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MEAC exodus continues: FAMU and Bethune-Cookman are on the way to SWAC play
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MEAC exodus continues: FAMU and Bethune-Cookman are on the way to SWAC play

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MEAC logo black bkgrnd LIBRARY

The Mid-Eastern Athletic Conference landscape is going through a considerable change.

In fact, South Carolina State University's athletic department will have at least 3 fewer conference match-ups across the board by the start of the 2021-22 sports seasons, due to recent decisions made by MEAC members.

In a time when people have been staying home more than they usually do, the month of June started with one MEAC program packing its bags to leave the league and, as of Thursday, the month is ending with another program on the way out.

For both programs located in Florida, the destination is the Southwestern Athletic Conference, the rival FCS league which sends its football champion to Atlanta annually to face the MEAC champion in the Celebration Bowl.

Florida A&M University leadership voted unanimously three weeks ago to jump ship after this coming school year, then on Thursday it was a unanimous vote by the Bethune-Cookman University board of trustees to leave the MEAC behind at the same time.

The website hbcugameday.com first reported the plans of the exodus, which now have North Carolina A&T (headed to the Big South Conference) leaving the conference, along with the two Florida programs, on June 30, 2021. The three schools will follow the path of Hampton, which fled the MEAC for the Big South in 2017.

Bethune-Cookman and Florida A&M joined the MEAC at the same time when it expanded in 1979, with FAMU briefly leaving the league for two seasons from 1984-86 before rejoining the conference in 1987.

The two schools meet each year in the Florida Classic, a football rivalry series that began in 1925.

“Bethune-Cookman’s move to the Southwestern Athletic Conference is one that is clearly in the best interest of the university, particularly during this major shift in higher education and intercollegiate athletics,” said Bethune-Cookman president Dr. E. LaBrent Chrite. “We believe this is a logical next step in the evolution of our university.

"Moreover, it reflects our commitment to strengthening the university’s long-term competitiveness and viability, while providing the best possible experience for our student-athletes."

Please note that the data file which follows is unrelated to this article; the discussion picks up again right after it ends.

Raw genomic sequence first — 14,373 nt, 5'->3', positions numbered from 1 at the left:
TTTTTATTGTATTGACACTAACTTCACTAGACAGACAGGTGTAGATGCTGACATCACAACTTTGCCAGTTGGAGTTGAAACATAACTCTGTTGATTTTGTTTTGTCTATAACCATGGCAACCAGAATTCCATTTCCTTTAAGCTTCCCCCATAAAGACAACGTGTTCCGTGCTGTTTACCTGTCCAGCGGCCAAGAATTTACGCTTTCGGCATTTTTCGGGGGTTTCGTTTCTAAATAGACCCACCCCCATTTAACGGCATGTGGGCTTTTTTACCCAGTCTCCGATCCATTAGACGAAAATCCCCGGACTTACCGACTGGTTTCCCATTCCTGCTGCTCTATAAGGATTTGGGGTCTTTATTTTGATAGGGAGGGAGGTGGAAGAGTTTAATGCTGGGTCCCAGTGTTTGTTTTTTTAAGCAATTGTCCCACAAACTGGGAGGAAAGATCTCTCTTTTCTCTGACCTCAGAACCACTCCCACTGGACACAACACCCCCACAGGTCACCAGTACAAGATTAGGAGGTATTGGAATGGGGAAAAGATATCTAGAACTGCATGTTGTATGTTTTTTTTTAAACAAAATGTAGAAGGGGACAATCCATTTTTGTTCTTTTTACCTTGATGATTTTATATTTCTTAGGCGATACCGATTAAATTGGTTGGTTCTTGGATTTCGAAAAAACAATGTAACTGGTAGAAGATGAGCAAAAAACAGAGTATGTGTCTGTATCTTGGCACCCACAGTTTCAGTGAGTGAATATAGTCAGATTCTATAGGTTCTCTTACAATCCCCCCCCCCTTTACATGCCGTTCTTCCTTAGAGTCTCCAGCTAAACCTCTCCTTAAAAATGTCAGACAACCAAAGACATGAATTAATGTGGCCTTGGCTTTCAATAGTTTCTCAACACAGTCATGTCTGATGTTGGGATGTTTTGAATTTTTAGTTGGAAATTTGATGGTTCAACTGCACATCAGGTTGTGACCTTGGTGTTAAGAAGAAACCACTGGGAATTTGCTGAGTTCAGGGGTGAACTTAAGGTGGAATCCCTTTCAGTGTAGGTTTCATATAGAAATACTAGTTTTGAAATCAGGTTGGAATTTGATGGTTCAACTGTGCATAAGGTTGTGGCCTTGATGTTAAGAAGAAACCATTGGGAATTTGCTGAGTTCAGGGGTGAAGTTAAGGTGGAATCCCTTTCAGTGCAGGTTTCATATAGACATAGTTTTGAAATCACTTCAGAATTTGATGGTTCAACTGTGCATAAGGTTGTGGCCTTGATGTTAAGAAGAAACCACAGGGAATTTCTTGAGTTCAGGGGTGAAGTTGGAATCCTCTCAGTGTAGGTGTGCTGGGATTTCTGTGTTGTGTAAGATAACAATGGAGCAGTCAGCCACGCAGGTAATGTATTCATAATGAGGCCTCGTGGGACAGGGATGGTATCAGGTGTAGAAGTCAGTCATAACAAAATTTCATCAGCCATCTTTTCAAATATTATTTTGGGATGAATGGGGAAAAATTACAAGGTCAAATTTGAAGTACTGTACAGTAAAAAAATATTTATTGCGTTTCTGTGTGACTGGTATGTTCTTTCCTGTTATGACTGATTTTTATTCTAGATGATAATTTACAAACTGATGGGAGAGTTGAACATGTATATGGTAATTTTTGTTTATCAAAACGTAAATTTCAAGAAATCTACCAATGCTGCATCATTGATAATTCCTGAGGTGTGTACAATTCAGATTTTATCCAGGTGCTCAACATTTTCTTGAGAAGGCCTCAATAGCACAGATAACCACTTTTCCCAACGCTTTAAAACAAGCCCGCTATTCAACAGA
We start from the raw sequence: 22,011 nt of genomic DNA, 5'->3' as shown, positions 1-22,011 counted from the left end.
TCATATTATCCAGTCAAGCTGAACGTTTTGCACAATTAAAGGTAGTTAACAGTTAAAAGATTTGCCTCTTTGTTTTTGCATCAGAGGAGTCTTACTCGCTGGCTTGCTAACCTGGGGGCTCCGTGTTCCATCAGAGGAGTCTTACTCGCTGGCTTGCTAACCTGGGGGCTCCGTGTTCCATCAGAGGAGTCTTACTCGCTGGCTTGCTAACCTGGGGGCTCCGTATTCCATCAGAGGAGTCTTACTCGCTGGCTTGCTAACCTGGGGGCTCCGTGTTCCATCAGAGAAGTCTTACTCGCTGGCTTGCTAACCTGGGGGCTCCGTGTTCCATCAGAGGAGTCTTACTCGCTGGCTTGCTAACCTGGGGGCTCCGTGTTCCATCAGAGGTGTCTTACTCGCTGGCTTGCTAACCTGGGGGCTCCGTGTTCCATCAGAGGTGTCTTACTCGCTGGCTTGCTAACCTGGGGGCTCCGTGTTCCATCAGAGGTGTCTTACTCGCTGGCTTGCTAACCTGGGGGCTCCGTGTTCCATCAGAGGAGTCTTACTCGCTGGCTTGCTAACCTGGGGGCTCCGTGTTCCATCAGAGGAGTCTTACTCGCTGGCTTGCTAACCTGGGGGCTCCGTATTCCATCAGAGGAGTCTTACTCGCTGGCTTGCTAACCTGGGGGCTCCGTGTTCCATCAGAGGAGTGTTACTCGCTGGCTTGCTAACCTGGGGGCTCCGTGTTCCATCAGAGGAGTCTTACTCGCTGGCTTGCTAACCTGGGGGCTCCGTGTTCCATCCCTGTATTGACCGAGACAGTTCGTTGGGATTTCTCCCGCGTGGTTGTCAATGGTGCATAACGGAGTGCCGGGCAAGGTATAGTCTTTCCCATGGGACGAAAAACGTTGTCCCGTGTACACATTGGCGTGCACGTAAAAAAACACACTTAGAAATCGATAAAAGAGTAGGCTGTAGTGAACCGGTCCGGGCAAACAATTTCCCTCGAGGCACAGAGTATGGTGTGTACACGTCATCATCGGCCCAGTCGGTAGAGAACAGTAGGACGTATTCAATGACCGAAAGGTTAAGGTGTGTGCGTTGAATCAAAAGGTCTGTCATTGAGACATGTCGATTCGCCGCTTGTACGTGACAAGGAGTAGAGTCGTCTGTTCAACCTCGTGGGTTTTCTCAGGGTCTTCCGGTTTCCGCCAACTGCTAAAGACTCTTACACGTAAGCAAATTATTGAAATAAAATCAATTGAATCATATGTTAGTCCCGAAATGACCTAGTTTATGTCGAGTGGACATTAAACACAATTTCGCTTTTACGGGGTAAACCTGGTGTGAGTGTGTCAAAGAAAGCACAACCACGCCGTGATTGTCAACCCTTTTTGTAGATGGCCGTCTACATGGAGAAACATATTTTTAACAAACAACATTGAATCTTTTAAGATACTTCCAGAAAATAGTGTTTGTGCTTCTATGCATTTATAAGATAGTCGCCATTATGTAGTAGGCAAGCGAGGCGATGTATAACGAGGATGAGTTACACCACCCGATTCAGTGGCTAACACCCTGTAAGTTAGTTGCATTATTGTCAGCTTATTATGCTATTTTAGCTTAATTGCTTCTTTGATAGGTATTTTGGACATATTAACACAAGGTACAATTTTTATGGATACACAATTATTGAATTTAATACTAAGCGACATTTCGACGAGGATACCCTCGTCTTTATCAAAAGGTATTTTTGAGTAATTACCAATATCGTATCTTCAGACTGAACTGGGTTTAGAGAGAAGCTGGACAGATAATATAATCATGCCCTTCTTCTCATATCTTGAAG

The SWAC will move to 12 member colleges, which will allow the league to maintain divisional play in all sports.

The MEAC, meanwhile, will be down to just six football schools (Norfolk State, Morgan State, NC Central, Delaware State, Howard, and SC State), provided that no other MEAC school decides to announce a move prior to July 1. Delaware State University, the conference’s northern-most member, has been discussing changing conferences for multiple months, per board of trustee notes made available to the public by the school.

Full-time MEAC members Coppin State and Maryland Eastern Shore don't have football teams in their programs.

“Obviously, it is a disappointment to lose a long-standing member; However, institutions do what is in the best interest of their institutions,” MEAC commissioner Dr. Dennis E. Thomas said. “I wish president Dr. E. LaBrent Chrite, Lynn Thompson and their institution the absolute best.”

The SWAC’s headquarters are based in Alabama and most of its schools are within comfortable driving distance of Tallahassee (FAMU) and Daytona Beach (B-CU). The MEAC, which has its headquarters in Virginia, has schools in the Mid-Atlantic and South Atlantic regions, with FAMU and B-CU as the only member schools in Florida.

A move to SWAC should supply a boost in home attendance at football games.

The MEAC averaged 9,782 fans per home game last season, according to the latest attendance figures from the NCAA, while the SWAC has consistently led all FCS conferences in attendance with the league averaging 15,266 fans per game in 2019-20.

Bethune-Cookman averaged 6,660 fans through three home games at Daytona Stadium in 2019-20. The Wildcats had their home opener against Southeastern Louisiana canceled due to Hurricane Dorian.

Florida A&M averaged 16,537 fans through six home games at Bragg Memorial Stadium in 2019.

HBCUgameday.com and the Orlando Sentinel contributed to this story.

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